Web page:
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Chapter 18
A Place of Peril.—The Descent of the Darkness.—Dreadful Expectation.—The Sound from the nether Abyss.—The rising Waters.—Higher and higher.—A Gleam of Hope.—The Beams intermixed.—Borne upward on the Waters.—The last Chance.—A final Struggle.—Pat up to the Surface.—Dropping a Line to a Friend.—The midnight Sky, and the moonlit Sea.—The lone Hut.—The Explorers.—Despondency.—A last Resort.—Sleepers awake.—Wild and frantic Joy.—The Voice of the Landlord.—The Joint Stock Company, and the Steam Engine.

THE coming of darkness gave a new horror to those which already surrounded Bart and Pat far down in the pit. This made them perceive how long they had already been down, and threw a new difficulty in the way of escape. But that way of escape seemed already to be effectually closed when Pat brought back his terrible intelligence from the bottom of the pit. They had formed a new plan, which had given them hope; but now the only way of carrying out that plan into execution was snatched from them by the advance of the waters. There was nothing for them to do. To climb up the log casing was impossible, and to dig through the clay was equally so without some strong, sharp instrument, like the pickaxe.

Nothing was visible down below, and up above it grew steadily darker. Whether the water below was rising higher in the pit or not they were unable to find out from actual sight, but they had a full conviction that it was steadily advancing higher and higher towards them, and that with its advance it was also unsettling or sapping away altogether the sides of the pit. Awful were the moments, and terrible the forebodings. The darkness intensified every fear, and made the actual dangers by which they were surrounded still more formidable.

Overhead they could see the shadowy form of the broken beam still hanging, and still threatening to fall at any moment. The rope fastened to it had broken below the point where they were seated, and was within reach of their hands; but it was of no use. Had the beam above been strong, they could have easily saved themselves in this way; but the beam being broken, they dared not touch the rope. The terror of the broken beam was, however, lost sight of in the presence of that greater terror advancing from below, minute by minute—the terror of that water into whose mysterious sources they had penetrated; whose secret fountain they had broken up, and which now, like some formidable monster too rashly challenged, was advancing step by step, in irresistible power, to take vengeance upon these reckless intruders. That soil beneath had shown its looseness by tumbling down in the removal of the lower logs; the tenacious upper clay did not exist there; and it seemed to them that the rising water, by permeating all the soil, might at any moment cause all the pit to fail together in one heap of undistinguishable ruin. In that case, they would be overwhelmed beyond the possibility of escape, and snatched from the world to destruction, without leaving behind them the faintest vestige, or the slightest token of their awful fate.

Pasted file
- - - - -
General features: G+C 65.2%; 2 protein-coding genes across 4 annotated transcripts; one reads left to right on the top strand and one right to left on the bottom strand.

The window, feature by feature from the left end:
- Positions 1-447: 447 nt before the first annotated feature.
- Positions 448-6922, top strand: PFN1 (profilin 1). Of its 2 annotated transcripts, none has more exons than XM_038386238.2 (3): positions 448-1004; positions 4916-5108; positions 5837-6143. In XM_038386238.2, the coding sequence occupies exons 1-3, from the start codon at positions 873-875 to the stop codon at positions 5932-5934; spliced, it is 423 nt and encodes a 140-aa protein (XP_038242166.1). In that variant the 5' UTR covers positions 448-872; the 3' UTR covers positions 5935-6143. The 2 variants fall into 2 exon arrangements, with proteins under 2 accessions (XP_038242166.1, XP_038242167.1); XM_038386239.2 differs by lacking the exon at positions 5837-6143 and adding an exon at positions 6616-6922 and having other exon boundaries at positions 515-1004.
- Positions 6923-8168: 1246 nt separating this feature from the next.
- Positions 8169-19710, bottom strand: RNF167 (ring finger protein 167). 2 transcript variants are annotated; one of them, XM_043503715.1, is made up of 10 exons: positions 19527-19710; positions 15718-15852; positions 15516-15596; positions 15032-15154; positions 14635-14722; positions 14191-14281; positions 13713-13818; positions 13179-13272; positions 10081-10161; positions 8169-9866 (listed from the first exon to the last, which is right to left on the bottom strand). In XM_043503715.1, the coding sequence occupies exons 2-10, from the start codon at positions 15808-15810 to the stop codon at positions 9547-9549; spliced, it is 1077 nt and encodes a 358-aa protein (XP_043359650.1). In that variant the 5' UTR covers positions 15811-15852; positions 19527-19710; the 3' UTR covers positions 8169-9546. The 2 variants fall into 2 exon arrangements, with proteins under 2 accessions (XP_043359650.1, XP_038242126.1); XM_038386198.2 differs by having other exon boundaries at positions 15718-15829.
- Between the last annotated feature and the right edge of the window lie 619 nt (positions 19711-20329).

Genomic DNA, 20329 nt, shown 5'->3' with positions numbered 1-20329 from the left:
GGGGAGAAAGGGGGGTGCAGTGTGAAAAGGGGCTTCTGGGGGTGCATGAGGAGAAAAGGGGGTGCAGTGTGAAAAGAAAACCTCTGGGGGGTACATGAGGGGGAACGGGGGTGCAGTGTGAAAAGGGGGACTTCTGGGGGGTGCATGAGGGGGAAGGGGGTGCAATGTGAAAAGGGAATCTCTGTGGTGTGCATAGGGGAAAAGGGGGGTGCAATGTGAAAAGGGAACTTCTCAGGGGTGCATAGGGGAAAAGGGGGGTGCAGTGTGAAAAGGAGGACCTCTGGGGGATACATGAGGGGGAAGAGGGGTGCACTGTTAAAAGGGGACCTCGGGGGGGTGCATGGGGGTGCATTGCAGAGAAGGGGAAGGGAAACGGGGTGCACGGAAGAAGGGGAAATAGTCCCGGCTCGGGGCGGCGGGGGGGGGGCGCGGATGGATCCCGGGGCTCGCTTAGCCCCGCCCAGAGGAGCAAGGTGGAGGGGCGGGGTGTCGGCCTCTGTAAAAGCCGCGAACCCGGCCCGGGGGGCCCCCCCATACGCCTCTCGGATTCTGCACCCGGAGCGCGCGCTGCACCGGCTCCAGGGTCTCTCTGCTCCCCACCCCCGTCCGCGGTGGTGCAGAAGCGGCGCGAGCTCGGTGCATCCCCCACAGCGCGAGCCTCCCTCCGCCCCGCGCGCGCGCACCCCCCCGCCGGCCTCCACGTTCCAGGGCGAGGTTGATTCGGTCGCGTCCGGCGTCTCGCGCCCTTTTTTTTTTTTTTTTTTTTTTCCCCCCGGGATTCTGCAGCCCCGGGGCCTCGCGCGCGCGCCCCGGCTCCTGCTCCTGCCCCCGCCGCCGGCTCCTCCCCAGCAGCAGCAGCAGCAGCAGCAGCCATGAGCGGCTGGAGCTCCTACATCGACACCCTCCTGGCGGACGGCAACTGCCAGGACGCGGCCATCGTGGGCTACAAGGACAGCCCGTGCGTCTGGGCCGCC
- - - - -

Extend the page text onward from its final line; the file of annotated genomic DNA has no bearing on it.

At such a moment nothing was said. Nothing could be said. They sat there then in silence, listening with sharpened senses for any sound that might tell of the approach of the water. For a long time, however, they heard nothing except the quick throbbing of their own hearts, until, at last, there gradually came up a dull sound, which slowly resolved itself into something like thumping and grinding.

They listened now with intense excitement and agitation to these sounds.

What were they?

There was only one meaning which they were able to give to them. It seemed as if these sounds must indicate the breaking up of the lower casing of logs that lined the pit—the first notice sent them of that break-up which was inevitable. Every sound seemed to tell of some new log severed from its place by the pressure of the surrounding soil, which, now saturated with water, and transformed to a sort of ooze, streamed through the crannies, and destroyed the staying of the pit. At this thought the expectation of the end grew stronger, their awful doom seemed more immediate, and every nerve tingled, and every fibre of their being thrilled with a sense of horror.

They sat with their legs hanging over, and their hands grasping the log beneath as firmly as they could. It was while they were in this position that Bart felt something strike his foot. At that touch his first impulse made him shrink back in terror, and jerk both feet into the air. The same moment Pat felt the same, and evinced the same repugnance by a similar gesture. A moment’s thought, however, served to show Bart what it might be; so, reaching his feet down as far as he could in order to test it, he found that his suspicions were correct, and that the water had risen to that point. What had touched his foot was a log that had floated on the top of the rising water.

But there were more than one log, and this was the discovery that Bart made; and these logs were a dense mass that filled the pit, and were carried up by the water in this way. They had loosened many logs at the bottom, and had stood the long ones upright, while the shorter ones lay lengthwise. It was in about this same position that the mass of logs now floated up, and reached the place where they could be touched.

In a moment a joyful cry escaped Bart.

“What’s the matter?” cried Pat.